By Sandy Caligiore
We’re all in agreement: the winter of 2015-2016 has been one of the wackiest on record.
Chilly October. Unusually mild November and December. Winter with some snow and cold temperatures in January. Deep freezes and downpours in February. After all that confusion, no one is venturing a guess—also known as a weather forecast—for March.
This skier has seen March run in both directions, from ski area closures by St. Patrick’s Day with the mercury in the 70s, to snorkel skiing in deep powder. Does anyone remember the Ides of March blizzard in 1993? So much for reminiscing.
The reality is that March skiers and riders in the Capital Region may have to work a bit to get the good stuff. For instance, when many of us were in monsoon conditions during Presidents’ Week, Mont Tremblant in Quebec was basking in a snowstorm that approached one and a half feet. Stoneham, also in Quebec, scored an eight-inch dump at the same time. For those of us who study closely, Maine got the brunt of several storms that worked their way from the mid-Atlantic states up along the New England coast.
That means destinations like Sunday River and Sugarloaf, in the west and northwest parts of the state, respectively, are ripe for spring skiing and boarding. Sunday River grabbed five inches of snow last month, while I needed an umbrella to walk outside.
The facility was boasting 40 miles of trails. Sugarloaf picked up the same amount and had 45 miles available. And let’s not forget their powerful snowmaking systems. So the moral of the story tells all of us that regardless of what we see outside our front doors, it’s imperative to watch the weather patterns, follow the storms and log on to be the most informed snow sports enthusiast you can be. There’s certainly no shortage of information.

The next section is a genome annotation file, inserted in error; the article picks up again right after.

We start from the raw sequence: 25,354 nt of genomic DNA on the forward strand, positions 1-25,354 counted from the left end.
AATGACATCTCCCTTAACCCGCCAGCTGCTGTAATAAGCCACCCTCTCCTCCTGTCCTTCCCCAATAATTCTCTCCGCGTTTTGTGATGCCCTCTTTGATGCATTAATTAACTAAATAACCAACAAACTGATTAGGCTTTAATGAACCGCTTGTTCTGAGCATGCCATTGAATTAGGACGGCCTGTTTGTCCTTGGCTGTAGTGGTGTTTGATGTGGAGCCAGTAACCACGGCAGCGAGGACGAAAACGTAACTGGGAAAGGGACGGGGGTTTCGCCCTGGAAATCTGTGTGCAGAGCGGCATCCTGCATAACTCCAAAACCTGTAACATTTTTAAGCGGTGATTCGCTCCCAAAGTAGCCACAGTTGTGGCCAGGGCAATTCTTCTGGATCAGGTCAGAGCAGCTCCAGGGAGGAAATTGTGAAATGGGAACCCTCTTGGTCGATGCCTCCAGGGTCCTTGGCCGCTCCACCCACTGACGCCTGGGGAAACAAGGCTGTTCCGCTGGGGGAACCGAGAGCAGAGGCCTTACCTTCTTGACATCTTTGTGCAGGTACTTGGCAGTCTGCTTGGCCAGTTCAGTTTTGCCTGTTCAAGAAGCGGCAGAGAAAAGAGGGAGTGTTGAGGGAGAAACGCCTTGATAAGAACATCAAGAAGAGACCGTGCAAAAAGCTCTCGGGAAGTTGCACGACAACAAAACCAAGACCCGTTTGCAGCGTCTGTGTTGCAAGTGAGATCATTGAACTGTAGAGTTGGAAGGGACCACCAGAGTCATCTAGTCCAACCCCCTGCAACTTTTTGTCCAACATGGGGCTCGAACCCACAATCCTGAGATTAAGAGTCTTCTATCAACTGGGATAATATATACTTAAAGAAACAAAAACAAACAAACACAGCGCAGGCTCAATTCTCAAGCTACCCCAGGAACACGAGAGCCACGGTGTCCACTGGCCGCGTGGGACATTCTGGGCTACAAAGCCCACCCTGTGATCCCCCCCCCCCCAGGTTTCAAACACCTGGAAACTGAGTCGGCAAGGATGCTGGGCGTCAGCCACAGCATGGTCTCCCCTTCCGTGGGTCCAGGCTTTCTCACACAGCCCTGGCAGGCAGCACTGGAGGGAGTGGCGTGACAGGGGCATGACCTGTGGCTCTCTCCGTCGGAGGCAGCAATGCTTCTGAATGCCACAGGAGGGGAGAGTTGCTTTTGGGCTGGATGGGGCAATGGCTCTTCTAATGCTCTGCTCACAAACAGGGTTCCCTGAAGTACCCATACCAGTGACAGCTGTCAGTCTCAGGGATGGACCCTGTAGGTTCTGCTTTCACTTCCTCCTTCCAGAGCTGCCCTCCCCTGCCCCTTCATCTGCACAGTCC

And here’s the inside scoop: The National Weather Service says winter will end colder than it started.
A rite of spring for the hard cores
Tuckerman Ravine in New Hampshire is described by Wikipedia as a glacial cirque on the southeast slope of Mount Washington. But for the most avid in our sports, it’s much more than that.
Tuckerman Ravine is the mecca of spring and summer skiing and boarding in the East. No lifts. No Bogner suits. No furry collars. No valet service from the stately Mount Washington Hotel. Dale of Norway might be the guy climbing the Tuckerman wall next to you. Tuckerman Ravine, in a stadium setting, is skiing and riding at its most extreme; for the unknowing, it’s most dangerous; and for the accomplished, it’s most exhilarating.
However, it does present options as there is a benefit to having no lifts—you must hike to your destination elevation, but that becomes your choice. Understanding that higher means steeper, there’s no rule that says you must tackle the entire ravine. Hike up as far as you like, create a shelf to secure your gear and jump in with as much risk as you’d like.
On average, Tuckerman Ravine will see 55 feet of snow. That’s no surprise considering its base elevation in excess of 4,400 feet. Snow totals can create avalanche dangers into March. In fact, such an occurrence took place in mid-January, triggered by two climbers. Three unknowing skiers were trapped, but miraculously no one was injured seriously. An avalanche safety class was taking place nearby, ironically, with the students pressed into action to assist with the rescue.
In a snow sparse winter such is this, Mount Washington’s notorious winds are actually helpful in scouring the mountaintop and dropping that powder into the ravine.
A typical spring weekend will find several thousand Tuckerman worshippers making the pilgrimage. The combination of bountiful spring snow and high sun can be nirvana for those interested in such an intense retreat.
Now that you’ve decided that a trip to Tuckerman’s Ravine will complete your career, you’ll need lodging. Members of the Appalachian Mountain Club can secure accommodations at the nearby Joe Dodge Lodge for $49 per member ($59 for non-members) per night. A high-powered breakfast is included. You’ll even get a 10 percent discount off “Tucks” memorabilia.
The March issue brings our ski column to a close for the season. I hope these monthly missives provide helpful information as you decide where to go and what to do in snow country. Next season marks less than two years to the 2018 Winter Olympics in PyeongChang, South Korea. We’ll start looking toward those Games and the American skiers and riders who could bring gold, silver and bronze to our country. Until we reconvene in November, may every turn be a smooth turn.